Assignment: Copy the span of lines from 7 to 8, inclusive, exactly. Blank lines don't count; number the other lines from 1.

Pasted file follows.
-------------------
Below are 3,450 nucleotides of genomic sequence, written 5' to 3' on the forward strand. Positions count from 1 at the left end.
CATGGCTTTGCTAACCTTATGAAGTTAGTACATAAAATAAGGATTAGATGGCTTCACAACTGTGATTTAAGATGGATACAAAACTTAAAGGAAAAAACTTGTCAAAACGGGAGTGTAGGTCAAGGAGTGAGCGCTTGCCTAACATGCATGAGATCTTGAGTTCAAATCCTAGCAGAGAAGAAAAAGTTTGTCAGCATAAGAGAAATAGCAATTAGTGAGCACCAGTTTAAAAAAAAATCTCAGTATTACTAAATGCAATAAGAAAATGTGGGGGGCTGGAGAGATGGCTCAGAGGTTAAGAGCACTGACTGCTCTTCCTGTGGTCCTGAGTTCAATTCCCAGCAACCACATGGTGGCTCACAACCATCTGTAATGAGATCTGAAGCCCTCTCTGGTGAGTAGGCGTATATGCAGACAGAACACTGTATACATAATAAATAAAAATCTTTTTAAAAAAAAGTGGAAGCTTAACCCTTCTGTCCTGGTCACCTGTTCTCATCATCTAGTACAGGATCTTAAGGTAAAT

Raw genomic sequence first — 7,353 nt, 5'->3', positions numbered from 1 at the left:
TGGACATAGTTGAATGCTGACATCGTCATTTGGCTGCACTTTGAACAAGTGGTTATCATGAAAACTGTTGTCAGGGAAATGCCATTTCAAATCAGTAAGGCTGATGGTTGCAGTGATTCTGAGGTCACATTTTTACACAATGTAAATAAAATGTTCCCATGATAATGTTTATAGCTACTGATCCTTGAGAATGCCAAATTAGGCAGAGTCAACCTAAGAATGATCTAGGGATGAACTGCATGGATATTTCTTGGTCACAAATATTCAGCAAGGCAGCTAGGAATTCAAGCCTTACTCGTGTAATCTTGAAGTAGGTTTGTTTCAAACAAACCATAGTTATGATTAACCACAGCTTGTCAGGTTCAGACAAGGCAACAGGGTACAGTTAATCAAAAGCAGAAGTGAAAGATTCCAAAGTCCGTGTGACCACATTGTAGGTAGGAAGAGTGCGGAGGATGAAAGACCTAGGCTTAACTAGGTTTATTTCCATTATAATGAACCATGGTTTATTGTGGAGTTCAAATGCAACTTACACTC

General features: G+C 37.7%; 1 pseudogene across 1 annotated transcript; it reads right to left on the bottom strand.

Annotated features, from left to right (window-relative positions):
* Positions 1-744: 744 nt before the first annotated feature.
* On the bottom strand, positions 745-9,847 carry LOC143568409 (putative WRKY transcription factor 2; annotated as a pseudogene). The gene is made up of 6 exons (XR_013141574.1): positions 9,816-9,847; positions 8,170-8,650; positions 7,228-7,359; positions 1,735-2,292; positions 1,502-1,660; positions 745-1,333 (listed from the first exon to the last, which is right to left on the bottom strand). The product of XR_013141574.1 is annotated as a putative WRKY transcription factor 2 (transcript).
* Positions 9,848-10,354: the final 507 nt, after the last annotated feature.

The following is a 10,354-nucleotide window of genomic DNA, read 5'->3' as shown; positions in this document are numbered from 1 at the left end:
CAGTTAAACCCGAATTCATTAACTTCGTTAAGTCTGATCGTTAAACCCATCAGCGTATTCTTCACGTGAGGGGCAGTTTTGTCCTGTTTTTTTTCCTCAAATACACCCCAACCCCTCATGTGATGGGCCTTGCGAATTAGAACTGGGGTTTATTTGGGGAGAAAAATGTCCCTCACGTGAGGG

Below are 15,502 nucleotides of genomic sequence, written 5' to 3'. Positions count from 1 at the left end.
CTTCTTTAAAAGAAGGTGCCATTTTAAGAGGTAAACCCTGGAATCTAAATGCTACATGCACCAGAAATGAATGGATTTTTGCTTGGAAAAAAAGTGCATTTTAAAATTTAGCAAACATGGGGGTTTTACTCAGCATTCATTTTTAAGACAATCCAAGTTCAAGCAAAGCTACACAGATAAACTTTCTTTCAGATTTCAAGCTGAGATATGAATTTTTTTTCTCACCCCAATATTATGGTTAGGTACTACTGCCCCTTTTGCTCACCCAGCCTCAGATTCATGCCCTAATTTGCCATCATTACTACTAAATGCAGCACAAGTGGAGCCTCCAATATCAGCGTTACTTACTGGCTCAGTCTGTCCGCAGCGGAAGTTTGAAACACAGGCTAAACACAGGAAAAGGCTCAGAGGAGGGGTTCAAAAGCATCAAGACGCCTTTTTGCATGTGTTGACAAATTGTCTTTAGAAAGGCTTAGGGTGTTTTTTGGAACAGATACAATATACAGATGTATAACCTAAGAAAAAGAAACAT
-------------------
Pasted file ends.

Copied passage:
* Positions 1-744: 744 nt before the first annotated feature.
* On the bottom strand, positions 745-9,847 carry LOC143568409 (putative WRKY transcription factor 2; annotated as a pseudogene). The gene is made up of 6 exons (XR_013141574.1): positions 9,816-9,847; positions 8,170-8,650; positions 7,228-7,359; positions 1,735-2,292; positions 1,502-1,660; positions 745-1,333 (listed from the first exon to the last, which is right to left on the bottom strand). The product of XR_013141574.1 is annotated as a putative WRKY transcription factor 2 (transcript).